BUSINESS
November 30, 1994 | DAVID R. OLMOS, TIMES STAFF WRITER
Health Net has sued a Florida insurance rating service for libel and slander after it published a study that says the health maintenance organization was financially weak and gives it a report card-like grade of "D." Woodland Hills-based Health Net has asked a federal judge to block publication of the unfavorable rating by Weiss Ratings Inc., of Palm Gardens, Fla. The rating was published earlier this month in a report, titled "How Safe Are the Largest Health Maintenance Organizations?
BUSINESS
May 16, 1995 | MICHAEL A. HILTZIK, TIMES STAFF WRITER
In a case that underscores the shrinking options available to patients with complaints about their medical care, the U.S. Supreme Court on Monday refused to allow a California woman to sue her HMO in state court over allegations that it contributed to her son's 1991 death by denying experimental treatment for his cancer. The court declined without comment to overturn federal district court and court of appeals rulings against the mother, Billie J. Comer of Pleasanton.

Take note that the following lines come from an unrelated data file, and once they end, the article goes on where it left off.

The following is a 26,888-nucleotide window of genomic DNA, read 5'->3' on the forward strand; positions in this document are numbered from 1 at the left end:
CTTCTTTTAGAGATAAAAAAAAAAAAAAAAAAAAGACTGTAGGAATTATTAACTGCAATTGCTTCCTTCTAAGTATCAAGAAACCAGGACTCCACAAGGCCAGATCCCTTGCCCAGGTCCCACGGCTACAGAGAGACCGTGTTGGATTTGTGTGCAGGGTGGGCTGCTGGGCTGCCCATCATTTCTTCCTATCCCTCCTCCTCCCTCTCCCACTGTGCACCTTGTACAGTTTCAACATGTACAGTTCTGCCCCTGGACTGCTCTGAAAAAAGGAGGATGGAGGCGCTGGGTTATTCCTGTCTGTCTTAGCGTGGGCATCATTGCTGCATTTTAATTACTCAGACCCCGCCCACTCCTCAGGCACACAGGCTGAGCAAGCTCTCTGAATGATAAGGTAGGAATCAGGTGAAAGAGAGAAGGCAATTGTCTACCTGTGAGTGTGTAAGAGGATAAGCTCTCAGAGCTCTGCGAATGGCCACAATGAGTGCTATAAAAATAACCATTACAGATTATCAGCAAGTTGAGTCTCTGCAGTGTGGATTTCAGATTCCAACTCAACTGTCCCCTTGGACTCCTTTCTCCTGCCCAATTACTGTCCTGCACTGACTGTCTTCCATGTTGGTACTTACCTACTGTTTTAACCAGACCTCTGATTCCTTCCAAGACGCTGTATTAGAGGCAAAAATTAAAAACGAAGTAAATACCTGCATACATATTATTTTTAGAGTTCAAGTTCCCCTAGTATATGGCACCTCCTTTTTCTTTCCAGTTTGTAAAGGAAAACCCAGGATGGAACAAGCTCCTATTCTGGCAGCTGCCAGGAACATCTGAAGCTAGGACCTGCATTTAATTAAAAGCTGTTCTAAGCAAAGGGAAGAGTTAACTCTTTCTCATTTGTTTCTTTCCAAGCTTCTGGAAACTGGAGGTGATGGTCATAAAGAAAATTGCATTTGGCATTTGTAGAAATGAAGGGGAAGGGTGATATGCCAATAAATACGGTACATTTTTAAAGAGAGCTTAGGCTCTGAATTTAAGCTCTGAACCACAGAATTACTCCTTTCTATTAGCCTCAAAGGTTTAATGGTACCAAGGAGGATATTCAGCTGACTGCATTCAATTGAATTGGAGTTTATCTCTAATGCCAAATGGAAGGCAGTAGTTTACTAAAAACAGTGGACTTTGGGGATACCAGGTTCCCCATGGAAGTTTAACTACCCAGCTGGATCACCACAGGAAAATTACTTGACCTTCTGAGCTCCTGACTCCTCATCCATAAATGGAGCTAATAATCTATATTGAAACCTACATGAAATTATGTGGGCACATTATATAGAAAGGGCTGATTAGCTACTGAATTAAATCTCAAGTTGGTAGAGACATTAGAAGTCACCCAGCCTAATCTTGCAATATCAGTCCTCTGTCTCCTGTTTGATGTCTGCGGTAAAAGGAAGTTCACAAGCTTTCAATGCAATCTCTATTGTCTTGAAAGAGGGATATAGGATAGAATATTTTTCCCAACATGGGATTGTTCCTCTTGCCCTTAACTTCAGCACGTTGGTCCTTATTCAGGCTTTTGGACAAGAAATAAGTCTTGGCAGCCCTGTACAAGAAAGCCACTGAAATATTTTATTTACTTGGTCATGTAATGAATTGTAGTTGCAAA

BUSINESS
October 18, 1995 | MICHAEL A. HILTZIK, TIMES STAFF WRITER
A three-member arbitration panel has slapped the state's second-largest health maintenance organization with a $1-million judgment for improperly denying a breast-cancer patient a bone-marrow transplant and then pressuring her doctor to reverse his support of the treatment. The latter action by Health Net, the arbitrators found, amounted to "extreme and outrageous behavior exceeding all bounds usually tolerated in a civilized society."
BUSINESS
July 29, 1994 | THOMAS S. MULLIGAN, TIMES STAFF WRITER
In a case that adds fuel to a national health care debate, a Superior Court jury in Los Angeles Thursday awarded damages of $312,000 to a Tustin woman whose insurer had refused to pay for an expensive breast cancer treatment that she believes saved her life.
BUSINESS
April 7, 1994 | DON LEE, TIMES STAFF WRITER
Health Net, the state's second-largest health maintenance organization, said Wednesday it agreed to settle a case in which a Riverside County jury ordered the HMO to pay $89 million for denying a costly, experimental treatment to a woman with breast cancer.
Los Angeles Times Articles
|